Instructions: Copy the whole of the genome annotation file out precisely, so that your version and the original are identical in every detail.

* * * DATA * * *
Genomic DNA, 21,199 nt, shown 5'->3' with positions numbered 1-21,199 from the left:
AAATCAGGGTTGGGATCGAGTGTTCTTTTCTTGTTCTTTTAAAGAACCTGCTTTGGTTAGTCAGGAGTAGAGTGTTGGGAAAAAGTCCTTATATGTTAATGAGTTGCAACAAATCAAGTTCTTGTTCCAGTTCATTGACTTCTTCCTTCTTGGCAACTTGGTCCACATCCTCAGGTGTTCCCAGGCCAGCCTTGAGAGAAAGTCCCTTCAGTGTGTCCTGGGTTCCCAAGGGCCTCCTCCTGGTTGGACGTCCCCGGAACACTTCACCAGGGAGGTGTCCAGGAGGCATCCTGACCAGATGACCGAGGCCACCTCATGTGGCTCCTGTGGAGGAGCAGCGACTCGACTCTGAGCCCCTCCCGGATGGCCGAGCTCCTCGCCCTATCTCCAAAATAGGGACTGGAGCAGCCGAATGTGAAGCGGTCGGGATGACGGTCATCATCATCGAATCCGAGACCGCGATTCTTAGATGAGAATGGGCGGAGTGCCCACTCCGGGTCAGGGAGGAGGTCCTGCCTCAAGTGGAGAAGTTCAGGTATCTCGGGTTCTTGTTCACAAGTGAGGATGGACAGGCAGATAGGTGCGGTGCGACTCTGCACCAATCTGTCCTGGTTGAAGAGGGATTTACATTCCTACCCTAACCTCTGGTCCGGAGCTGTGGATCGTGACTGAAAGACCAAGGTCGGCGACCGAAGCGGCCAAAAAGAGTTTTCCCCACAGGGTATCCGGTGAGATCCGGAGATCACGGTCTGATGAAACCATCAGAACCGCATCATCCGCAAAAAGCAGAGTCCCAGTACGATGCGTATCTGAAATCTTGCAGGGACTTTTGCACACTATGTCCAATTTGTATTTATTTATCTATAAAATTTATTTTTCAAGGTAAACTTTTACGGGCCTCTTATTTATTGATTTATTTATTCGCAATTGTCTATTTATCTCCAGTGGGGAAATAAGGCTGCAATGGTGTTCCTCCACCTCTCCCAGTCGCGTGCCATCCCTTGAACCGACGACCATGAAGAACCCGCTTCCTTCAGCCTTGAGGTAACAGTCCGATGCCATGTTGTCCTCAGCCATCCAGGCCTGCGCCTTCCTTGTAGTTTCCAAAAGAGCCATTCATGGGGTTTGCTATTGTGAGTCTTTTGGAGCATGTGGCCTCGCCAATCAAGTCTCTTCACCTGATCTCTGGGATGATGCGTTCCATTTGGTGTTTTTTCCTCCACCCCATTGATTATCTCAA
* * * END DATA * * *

Genomic DNA, 21,199 nt, shown 5'->3' with positions numbered 1-21,199 from the left:
AAATCAGGGTTGGGATCGAGTGTTCTTTTCTTGTTCTTTTAAAGAACCTGCTTTGGTTAGTCAGGAGTAGAGTGTTGGGAAAAAGTCCTTATATGTTAATGAGTTGCAACAAATCAAGTTCTTGTTCCAGTTCATTGACTTCTTCCTTCTTGGCAACTTGGTCCACATCCTCAGGTGTTCCCAGGCCAGCCTTGAGAGAAAGTCCCTTCAGTGTGTCCTGGGTTCCCAAGGGCCTCCTCCTGGTTGGACGTCCCCGGAACACTTCACCAGGGAGGTGTCCAGGAGGCATCCTGACCAGATGACCGAGGCCACCTCATGTGGCTCCTGTGGAGGAGCAGCGACTCGACTCTGAGCCCCTCCCGGATGGCCGAGCTCCTCGCCCTATCTCCAAAATAGGGACTGGAGCAGCCGAATGTGAAGCGGTCGGGATGACGGTCATCATCATCGAATCCGAGACCGCGATTCTTAGATGAGAATGGGCGGAGTGCCCACTCCGGGTCAGGGAGGAGGTCCTGCCTCAAGTGGAGAAGTTCAGGTATCTCGGGTTCTTGTTCACAAGTGAGGATGGACAGGCAGATAGGTGCGGTGCGACTCTGCACCAATCTGTCCTGGTTGAAGAGGGATTTACATTCCTACCCTAACCTCTGGTCCGGAGCTGTGGATCGTGACTGAAAGACCAAGGTCGGCGACCGAAGCGGCCAAAAAGAGTTTTCCCCACAGGGTATCCGGTGAGATCCGGAGATCACGGTCTGATGAAACCATCAGAACCGCATCATCCGCAAAAAGCAGAGTCCCAGTACGATGCGTATCTGAAATCTTGCAGGGACTTTTGCACACTATGTCCAATTTGTATTTATTTATCTATAAAATTTATTTTTCAAGGTAAACTTTTACGGGCCTCTTATTTATTGATTTATTTATTCGCAATTGTCTATTTATCTCCAGTGGGGAAATAAGGCTGCAATGGTGTTCCTCCACCTCTCCCAGTCGCGTGCCATCCCTTGAACCGACGACCATGAAGAACCCGCTTCCTTCAGCCTTGAGGTAACAGTCCGATGCCATGTTGTCCTCAGCCATCCAGGCCTGCGCCTTCCTTGTAGTTTCCAAAAGAGCCATTCATGGGGTTTGCTATTGTGAGTCTTTTGGAGCATGTGGCCTCGCCAATCAAGTCTCTTCACCTGATCTCTGGGATGATGCGTTCCATTTGGTGTTTTTTCCTCCACCCCATTGATTATCTCAA